A Word About Materials…


All of my artworks are handmade, and every piece is unique. Even replicated styles offer their own individuality in terms of pattern.


304 / 316 stainless steel

Damascus History


The original Damascus steel was made from high carbon wootz steel created in India and Sri Lanka.

The steel was imported into Damascus, Syria to supply a large weapons industry. It is unknown if the name was used because of imports and sales through the city, or if the fabric Damask with flowing water patterns (also named for the city of Damascus) was the name source.

Metallurgy is specific, and the creation of true Damascus steel ceased in the 1700’s.  This could have been due to a disruption in trade routes leading to a change in raw materials used for the steel. The technique was lost and today there are still efforts to reverse engineer true Damascus steel to re-create the original formula.

Today, billets are made with layers of different types of steel, welded, folded and patterned to form unique wave-like patterns.


Like any jewelry item, it is recommended that Damascus be kept from hot tubs and chlorinated water. Although it is steel, it is not immune to scuffs and scrapes. Keep it stored in a dry area and wash with mild soap and water, drying immediately.


14k palladium white gold
sterling silver

18k yellow gold
14k palladium white gold
sterling silver

18k yellow gold
14k palladium white gold
sterling silver oxidized

18k yellow gold
14k pink gold
14k palladium white gold
sterling silver

18k yellow gold
14k pink gold
14k palladium white gold
sterling silver oxidized

What is Mokumé Gané?


The name Mokumé-Gané (mokumé) translates to “wood grain metal” and is representative of the patterns achieved in its creation. The finished product displays myriad layers of coloured metals rippling and flowing in various directions. The creation of mokumé requires repetitively annealing (heating to “soften the metal” making it more malleable), rolling, twisting and gouging the metal with burrs. Each piece is carved by hand using a drill to achieve unique patterns.

Mokumé was the creation of Denbei Shoami, a 17th century master Japanese metalsmith. This traditional process was often the adornment of choice for the exquisite Samurai swords of warriors. Mokumé is created using precious and non-ferrous metals such as platinum, gold, palladium and silver as well as copper, brass and other alloys. Upwards of 30 layers of different metals or alloys are stacked together, heated and forged to form one piece of metal displaying alternating colours. The mokumé artist will choose both the type of metal and number of layers to create a specific look.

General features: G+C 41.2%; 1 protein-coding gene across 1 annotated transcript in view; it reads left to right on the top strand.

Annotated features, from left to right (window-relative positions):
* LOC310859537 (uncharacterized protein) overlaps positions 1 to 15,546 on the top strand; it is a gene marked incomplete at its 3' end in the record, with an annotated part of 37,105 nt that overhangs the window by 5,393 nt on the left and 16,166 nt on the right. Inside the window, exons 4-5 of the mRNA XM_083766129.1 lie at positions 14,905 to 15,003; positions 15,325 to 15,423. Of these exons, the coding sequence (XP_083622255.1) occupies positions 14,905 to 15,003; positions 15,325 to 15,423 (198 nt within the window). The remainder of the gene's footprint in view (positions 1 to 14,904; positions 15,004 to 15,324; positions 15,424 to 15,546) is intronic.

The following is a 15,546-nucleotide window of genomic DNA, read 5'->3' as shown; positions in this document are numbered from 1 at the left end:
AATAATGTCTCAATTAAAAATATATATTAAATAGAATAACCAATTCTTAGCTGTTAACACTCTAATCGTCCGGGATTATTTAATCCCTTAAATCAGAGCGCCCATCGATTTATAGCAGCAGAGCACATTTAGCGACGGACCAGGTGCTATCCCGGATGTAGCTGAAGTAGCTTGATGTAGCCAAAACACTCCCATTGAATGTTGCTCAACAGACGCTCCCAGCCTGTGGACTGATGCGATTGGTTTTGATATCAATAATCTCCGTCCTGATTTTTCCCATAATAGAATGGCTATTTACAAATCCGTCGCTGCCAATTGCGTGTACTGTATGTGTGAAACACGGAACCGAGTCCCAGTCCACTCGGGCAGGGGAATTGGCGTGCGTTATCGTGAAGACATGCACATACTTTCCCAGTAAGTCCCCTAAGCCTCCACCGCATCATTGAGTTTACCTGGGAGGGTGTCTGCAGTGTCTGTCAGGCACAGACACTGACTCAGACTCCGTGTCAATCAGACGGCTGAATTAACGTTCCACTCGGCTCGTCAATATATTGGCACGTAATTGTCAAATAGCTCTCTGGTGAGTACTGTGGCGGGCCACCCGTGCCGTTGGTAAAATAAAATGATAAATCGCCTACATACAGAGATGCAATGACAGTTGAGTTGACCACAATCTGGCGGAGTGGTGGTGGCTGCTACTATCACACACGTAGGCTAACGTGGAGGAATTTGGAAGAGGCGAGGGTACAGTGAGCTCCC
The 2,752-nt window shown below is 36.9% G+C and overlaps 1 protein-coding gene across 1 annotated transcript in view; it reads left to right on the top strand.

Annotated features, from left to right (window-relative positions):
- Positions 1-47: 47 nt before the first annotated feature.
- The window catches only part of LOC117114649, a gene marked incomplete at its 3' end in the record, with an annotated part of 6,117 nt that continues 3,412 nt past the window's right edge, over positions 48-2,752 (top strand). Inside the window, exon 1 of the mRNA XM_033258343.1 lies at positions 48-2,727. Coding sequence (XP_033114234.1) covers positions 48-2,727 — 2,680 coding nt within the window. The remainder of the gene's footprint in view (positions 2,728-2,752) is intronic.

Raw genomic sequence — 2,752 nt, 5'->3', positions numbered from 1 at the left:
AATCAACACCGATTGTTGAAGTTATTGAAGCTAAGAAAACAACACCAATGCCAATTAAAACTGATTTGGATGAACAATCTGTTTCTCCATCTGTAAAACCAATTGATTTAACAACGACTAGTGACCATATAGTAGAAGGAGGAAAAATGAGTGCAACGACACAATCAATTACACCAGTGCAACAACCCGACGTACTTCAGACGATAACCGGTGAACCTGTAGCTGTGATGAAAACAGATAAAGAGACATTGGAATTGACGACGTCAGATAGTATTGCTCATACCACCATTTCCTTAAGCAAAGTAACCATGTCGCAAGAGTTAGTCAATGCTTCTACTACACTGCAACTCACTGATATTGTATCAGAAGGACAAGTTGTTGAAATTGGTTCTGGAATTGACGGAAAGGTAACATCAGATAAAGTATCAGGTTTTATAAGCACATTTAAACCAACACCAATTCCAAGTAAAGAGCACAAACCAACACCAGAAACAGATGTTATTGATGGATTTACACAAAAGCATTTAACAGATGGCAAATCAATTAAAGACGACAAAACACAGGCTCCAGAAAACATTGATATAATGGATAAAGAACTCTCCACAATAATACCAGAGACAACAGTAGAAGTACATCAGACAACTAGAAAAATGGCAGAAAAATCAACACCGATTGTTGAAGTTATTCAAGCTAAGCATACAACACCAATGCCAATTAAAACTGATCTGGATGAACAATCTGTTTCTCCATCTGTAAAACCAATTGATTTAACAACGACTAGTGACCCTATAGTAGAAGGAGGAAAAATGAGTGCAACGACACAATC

Traditional mokumé was a very difficult process to succeed with as there was a fine line between fusing and melting the metal. Being too cautious may have prevented the metals from fusing properly, resulting in the metals splitting apart when being worked (delamination). Today’s contemporary means of creating mokumé makes use of hydraulic presses, kilns and rolling mills to specifically control the process. Despite these modern amenities, it is still unusually laborious and time-intensive and can result in the metals failing to fuse. The successful result is a stack of several layers of metal diffusion-bonded (not soldered) together such that they atomically function as one piece of metal.

Without a comprehensive understanding of metallurgy, the successful fusing of different metals would be impossible. I manufacture the Mokumé-Gané billets in my studio and then design my pieces of jewellery from this material.

Caring for Your Mokumé-Gané Jewellery


The highest contrast between the individual Gold and Silver alloys in your mokumé piece is obtained with a matte finish. In all likelihood, the item you purchased has a matte finish, but over time, the finish can and will change character. Do not place piece on hard surfaces where it can be scratched. Ideally, place in a box with tarnish resistant paper (first piece provided, other pieces available in fine jewellery stores).

To remove dirt and oil from gold or silver pieces

If the matte finish on the mokumé is in good condition, oils and dirt can be removed by placing the piece in a solution of warm soapy water. Rub gently, then rinse and dry with a soft cloth.

To remove tarnish:

This should be your first step if the piece is looking gray/black or dull.Tarnish is the natural oxidation process associated with the copper within the silver alloy.